Top tips to keep your dog cool in summer

It really does appear that summer has arrived in good old Blighty! With temperatures set to soar this week, here are my top 5 tips to help you and your dogs keep cool and safe.

1. Don’t think that you *have* to walk your dog when it’s this hot.

Going without a walk won’t harm your dog, whereas taking them for a walk in the heat will.

Remember, unlike us, dogs can’t sweat to cool down. Their main way to cool down and regulate their temperature is by panting (They do have some sweat glands in the pads of their paws which help dissipate heat, but only minimally). This is especially important for puppies and older dogs, as they will struggle more to regulate their body temperature.

2. Provide and ensure easy access to water, at all times.

I have several water bowls dotted all over the house, when it’s this warm, and also have water bowls in shaded areas of the garden.

3. Make some frozen ‘dogsicles’

Freezing favourite treats, like whole hot dogs, making ice-cubes flavoured with no-salt stock cubes, or stuffing and freezing Kongs with a variety of suitable fillings (yogurt, cooked chicken in broth, wet food, cooked fish) are great ways of helping your canine keep their cool.

 

4. If you feed dry kibble, consider switching (temporarily) to a suitable wet food.

Wet food (as the name suggests) has a higher moisture content than dry extruded kibble, and will contribute towards your dog’s water intake.

You can also freeze it in a Kong, or hollow chew toy/bone (as Ava demonstrates in the photo).

5. Make sure you have cool and shady spots for your dog to retreat to (both inside and outside the house).

Open windows, draw curtains/blinds, set up a fan to keep air moving and encourage your dog to remain in the shade.

If you have a conservatory, do not leave your dog in it (even with windows open) – conservatories can become like an oven and can prove fatal for dogs who are left alone in them.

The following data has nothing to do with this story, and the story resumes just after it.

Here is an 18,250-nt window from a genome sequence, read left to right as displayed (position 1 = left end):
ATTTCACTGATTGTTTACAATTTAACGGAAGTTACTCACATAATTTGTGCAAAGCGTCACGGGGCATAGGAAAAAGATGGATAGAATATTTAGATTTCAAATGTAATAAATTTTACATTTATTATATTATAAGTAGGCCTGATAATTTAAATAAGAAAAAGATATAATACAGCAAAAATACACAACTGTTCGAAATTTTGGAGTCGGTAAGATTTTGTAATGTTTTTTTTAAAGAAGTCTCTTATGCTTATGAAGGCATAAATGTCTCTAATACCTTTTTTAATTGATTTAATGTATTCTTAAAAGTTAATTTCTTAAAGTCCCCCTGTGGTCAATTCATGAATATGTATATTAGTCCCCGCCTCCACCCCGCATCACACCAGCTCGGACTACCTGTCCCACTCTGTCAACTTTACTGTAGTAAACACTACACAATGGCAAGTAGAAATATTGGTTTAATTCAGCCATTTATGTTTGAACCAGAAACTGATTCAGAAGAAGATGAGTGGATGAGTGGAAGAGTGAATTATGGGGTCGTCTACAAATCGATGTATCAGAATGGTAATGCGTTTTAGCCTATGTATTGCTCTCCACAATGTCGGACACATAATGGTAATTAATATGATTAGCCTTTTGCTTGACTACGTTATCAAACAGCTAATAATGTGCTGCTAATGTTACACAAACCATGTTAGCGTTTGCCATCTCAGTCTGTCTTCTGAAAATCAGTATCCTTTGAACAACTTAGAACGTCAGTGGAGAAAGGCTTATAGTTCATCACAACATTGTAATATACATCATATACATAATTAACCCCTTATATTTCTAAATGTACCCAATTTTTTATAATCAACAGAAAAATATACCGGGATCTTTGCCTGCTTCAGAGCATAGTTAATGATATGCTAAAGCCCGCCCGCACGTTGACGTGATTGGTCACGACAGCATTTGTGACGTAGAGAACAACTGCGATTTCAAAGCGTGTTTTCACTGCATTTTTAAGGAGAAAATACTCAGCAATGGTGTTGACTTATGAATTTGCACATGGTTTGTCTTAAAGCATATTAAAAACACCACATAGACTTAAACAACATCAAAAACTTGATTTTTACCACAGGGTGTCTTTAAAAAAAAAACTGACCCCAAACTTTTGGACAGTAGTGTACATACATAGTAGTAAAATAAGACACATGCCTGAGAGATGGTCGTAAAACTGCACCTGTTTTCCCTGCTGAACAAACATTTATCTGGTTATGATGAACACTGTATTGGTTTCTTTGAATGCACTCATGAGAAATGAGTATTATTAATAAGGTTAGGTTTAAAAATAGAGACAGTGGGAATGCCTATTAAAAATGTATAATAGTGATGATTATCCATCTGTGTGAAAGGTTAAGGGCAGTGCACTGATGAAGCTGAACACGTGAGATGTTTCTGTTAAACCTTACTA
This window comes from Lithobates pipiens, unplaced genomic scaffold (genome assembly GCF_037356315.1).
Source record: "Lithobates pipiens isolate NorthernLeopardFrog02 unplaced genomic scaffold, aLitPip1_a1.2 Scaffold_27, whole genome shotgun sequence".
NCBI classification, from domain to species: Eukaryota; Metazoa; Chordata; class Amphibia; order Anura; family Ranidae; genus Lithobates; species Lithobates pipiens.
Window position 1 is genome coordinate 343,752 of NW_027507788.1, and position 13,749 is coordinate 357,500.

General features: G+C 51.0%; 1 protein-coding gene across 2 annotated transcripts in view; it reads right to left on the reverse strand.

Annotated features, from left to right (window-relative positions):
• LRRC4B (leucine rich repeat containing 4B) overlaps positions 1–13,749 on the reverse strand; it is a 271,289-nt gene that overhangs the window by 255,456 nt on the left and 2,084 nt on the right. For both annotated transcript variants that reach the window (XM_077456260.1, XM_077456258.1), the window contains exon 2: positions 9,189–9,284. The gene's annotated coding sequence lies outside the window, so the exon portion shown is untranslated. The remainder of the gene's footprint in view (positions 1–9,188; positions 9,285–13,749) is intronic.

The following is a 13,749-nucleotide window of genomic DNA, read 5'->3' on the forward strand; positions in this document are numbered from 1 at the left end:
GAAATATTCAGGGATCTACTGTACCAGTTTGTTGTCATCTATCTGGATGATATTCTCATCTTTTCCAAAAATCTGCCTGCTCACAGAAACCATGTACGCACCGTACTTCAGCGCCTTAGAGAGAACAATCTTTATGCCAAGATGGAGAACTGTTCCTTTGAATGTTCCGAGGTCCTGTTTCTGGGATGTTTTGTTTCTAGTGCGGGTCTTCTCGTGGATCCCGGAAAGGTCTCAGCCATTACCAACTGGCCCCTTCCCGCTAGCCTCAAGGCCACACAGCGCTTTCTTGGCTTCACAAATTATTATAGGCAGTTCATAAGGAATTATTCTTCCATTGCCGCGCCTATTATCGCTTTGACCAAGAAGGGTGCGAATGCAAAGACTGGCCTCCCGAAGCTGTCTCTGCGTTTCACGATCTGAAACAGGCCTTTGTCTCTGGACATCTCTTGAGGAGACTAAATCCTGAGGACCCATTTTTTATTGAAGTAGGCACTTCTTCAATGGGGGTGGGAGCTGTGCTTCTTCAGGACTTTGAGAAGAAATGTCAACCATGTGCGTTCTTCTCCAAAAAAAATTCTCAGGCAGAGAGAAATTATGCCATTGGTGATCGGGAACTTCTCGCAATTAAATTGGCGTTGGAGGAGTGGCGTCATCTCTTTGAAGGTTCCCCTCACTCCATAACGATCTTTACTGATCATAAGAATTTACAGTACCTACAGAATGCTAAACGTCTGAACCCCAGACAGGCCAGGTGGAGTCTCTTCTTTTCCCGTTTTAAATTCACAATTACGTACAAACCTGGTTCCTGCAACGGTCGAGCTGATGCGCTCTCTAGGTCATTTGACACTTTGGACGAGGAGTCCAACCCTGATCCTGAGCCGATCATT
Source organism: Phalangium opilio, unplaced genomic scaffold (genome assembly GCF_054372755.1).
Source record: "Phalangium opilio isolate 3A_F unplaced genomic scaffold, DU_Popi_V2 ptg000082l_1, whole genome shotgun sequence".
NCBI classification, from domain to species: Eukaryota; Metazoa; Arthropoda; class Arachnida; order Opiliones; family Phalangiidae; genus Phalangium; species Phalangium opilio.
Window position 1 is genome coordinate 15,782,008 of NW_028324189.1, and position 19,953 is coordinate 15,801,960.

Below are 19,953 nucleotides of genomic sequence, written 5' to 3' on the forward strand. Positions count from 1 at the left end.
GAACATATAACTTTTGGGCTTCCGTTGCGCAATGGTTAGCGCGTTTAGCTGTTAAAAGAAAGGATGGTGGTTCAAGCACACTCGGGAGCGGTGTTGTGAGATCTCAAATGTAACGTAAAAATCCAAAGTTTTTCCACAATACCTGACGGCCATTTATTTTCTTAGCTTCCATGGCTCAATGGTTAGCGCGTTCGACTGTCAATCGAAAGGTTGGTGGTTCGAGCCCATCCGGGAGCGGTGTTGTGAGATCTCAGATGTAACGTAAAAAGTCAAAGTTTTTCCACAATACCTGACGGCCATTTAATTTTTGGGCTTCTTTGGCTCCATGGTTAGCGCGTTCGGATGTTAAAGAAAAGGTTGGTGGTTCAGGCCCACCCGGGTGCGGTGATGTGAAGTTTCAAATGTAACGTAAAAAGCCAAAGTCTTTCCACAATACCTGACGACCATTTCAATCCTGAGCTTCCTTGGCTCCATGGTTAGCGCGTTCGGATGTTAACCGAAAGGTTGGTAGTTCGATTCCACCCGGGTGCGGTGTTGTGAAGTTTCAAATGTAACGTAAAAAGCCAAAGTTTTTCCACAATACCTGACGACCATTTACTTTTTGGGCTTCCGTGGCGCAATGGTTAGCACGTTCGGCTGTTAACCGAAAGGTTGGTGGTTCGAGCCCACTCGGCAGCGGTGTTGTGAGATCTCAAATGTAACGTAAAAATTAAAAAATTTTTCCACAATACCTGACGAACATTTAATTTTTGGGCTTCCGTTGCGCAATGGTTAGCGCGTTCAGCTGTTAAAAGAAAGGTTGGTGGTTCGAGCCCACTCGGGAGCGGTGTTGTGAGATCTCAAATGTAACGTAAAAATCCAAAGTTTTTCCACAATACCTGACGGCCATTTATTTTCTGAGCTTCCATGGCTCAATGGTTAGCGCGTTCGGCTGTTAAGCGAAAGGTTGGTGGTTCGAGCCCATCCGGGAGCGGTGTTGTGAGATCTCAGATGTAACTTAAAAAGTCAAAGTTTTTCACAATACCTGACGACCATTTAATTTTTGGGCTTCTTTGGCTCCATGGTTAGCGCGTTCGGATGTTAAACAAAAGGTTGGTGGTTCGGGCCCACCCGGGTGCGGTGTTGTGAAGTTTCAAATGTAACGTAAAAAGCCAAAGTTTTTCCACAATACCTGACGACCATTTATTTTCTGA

One of Sherlock’s favourite shady spots is by the open door in our lounge! On hot days, he chooses to lie on the rug by the French doors, with his head resting on the step!

 

What to do if you suspect your dog has heatstroke?

In the case of heatstroke, prevention is better than cure. The latest scientific research information on heatstroke in dogs does NOT recommend the use of cooling jackets* and also confirms that certain breeds are more at risk of developing heatstroke (brachycephalic breeds, including the Pug and Boxer), and that dogs with dark-coloured coats** may overheat more quickly than dogs with light-coloured coats.

However, if you do suspect that your dog has heatstroke take them to the vet and use the following techniques to help cool them on the way:

  1. Offer your dog a small amount of lukewarm water to drink
  2. Move your dog to the shade
  3. Lie your dog on a cool surface
  4. Place your dog in an air conditioned car
  5. Spray or sponge your dog’s neck, belly and inner thighs with lukewarm water and using fans to circulate the air

For further information about heatstroke in dogs

Do visit the Hot Dogs – heatstroke education for dog owners website. It contains all the latest scientific research and information about heatstroke in dogs.

*The use of “cooling jackets” as a method of cooling dogs with heat illness cannot currently be recommended, as the only published data evaluating their use demonstrated a higher post-race rectal temperature in racing Greyhounds wearing cooling jackets immediately post-race, compared to those not using the jackets (McNicholl et al., 2016).

**Greyhounds with darker coloured coats, also showed a significantly greater increased in temperature post-race, than dogs with lighter coloured coats (McNicholl et al., 2016). Whilst this may be common sense, it is important to remind owners of darker coloured dogs that they may overheat faster when exercising.

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